MURPHY: Well, the consequences of the negotiations falling apart are potential catastrophic. You're going to have elections in Iran coming up. The hardliners would likely win that would put the country back on a path to a bomb. It would be difficult to get these sanctions back in place. You're already hearing the Russians trying to put the blame on the United States, suggesting they may not sign up for the next round.

So, yes, he's going to give this every chance it gets, but I think the point is going to come when there's just no progress being made on an hourly basis, and when that moment comes, then he has to walk away.

KEILAR: You hear the supreme leader. You know that the foreign minister is negotiating in Vienna. Do you trust the Iranians in these negotiations?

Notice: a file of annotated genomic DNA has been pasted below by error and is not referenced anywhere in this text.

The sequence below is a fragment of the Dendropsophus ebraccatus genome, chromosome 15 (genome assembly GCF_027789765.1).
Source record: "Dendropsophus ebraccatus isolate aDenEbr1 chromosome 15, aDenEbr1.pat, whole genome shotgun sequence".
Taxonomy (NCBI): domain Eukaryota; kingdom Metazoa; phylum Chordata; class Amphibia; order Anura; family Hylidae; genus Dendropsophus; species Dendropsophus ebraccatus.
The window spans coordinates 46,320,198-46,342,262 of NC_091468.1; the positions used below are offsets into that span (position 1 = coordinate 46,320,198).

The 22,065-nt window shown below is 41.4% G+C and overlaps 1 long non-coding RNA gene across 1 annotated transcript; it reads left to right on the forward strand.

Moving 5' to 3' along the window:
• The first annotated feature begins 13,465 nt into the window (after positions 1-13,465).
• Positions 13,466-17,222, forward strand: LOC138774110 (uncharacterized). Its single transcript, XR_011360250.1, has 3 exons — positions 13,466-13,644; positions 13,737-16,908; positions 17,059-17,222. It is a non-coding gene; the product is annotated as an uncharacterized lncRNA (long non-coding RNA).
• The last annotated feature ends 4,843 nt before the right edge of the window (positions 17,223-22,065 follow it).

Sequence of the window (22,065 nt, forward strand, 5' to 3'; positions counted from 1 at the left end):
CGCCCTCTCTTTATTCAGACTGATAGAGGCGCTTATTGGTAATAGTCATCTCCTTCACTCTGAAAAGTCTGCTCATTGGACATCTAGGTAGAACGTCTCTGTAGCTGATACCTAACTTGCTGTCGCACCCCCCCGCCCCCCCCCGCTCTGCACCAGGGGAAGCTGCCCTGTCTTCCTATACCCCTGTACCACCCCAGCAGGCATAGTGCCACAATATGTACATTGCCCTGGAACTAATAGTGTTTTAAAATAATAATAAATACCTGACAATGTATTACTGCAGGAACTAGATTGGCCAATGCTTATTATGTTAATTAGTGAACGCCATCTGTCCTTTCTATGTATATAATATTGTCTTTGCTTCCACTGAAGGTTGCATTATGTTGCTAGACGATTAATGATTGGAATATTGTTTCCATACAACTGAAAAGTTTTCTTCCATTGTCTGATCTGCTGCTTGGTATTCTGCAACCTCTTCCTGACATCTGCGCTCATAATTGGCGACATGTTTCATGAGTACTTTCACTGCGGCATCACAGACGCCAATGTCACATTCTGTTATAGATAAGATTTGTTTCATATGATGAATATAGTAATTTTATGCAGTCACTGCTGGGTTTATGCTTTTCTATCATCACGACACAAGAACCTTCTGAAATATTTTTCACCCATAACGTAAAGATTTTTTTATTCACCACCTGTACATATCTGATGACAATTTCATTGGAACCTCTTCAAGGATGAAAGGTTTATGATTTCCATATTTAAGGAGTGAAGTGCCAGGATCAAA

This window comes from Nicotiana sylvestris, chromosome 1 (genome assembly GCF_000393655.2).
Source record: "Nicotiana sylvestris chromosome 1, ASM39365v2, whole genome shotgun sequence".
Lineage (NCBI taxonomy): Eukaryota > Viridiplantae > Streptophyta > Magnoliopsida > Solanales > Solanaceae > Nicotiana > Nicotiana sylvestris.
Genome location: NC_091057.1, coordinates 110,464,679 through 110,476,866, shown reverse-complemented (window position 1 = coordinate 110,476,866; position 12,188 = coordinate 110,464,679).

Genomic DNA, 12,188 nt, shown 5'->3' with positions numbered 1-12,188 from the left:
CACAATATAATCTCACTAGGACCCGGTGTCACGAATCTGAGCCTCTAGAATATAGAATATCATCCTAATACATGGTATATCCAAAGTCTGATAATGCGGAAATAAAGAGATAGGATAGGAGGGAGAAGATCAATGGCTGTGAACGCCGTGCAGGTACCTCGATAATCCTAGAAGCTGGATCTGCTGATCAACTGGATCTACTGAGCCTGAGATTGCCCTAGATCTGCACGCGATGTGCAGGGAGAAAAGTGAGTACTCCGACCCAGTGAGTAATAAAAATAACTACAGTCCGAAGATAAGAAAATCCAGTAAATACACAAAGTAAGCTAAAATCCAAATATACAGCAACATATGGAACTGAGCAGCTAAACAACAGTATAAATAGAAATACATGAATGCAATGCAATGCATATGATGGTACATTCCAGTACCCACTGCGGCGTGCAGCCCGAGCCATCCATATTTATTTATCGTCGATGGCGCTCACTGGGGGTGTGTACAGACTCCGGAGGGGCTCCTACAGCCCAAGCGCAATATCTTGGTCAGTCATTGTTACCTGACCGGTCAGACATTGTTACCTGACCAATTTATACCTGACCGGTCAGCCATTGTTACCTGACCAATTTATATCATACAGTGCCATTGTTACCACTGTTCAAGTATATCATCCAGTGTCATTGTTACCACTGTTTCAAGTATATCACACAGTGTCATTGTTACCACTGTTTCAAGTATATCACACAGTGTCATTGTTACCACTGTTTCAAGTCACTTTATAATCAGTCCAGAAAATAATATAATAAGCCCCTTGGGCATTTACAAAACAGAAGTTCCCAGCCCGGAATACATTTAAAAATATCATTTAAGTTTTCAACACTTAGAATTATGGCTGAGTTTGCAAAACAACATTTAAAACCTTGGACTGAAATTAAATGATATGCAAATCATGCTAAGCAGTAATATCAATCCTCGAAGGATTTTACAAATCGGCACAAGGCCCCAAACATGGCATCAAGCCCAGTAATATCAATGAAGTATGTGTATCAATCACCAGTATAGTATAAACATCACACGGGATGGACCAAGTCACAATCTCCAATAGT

MURPHY: No way. No way. None of us should trust the Iranians, which is why we need an inspection regime that is absolutely unprecedented. But I also don't trust what the supreme leader is saying publicly is what he's telling his negotiators. Right before they signed the framework, he said he needed 90,000 centrifuges.

KEILAR: He's posturing?

MURPHY: So he may -- he may be posturing. He may have been captured by the hardliners. We should at least give it a few days, maybe a week longer to play out.

KEILAR: We learned yesterday from the FBI director, that there were several threats to kill Americans that had been thwarted here in the past several weeks. In fact, we heard from Senator Jim Risch yesterday. He said that some of them were imminent. And I said, "How imminent?"

And he said, "Within hours."

What can you tell us about these plots?

MURPHY: Well, what we know is that most of these plots were fairly unsophisticated. They don't look as if they were...

KEILAR: By that, you mean, guns, knives, other weapons.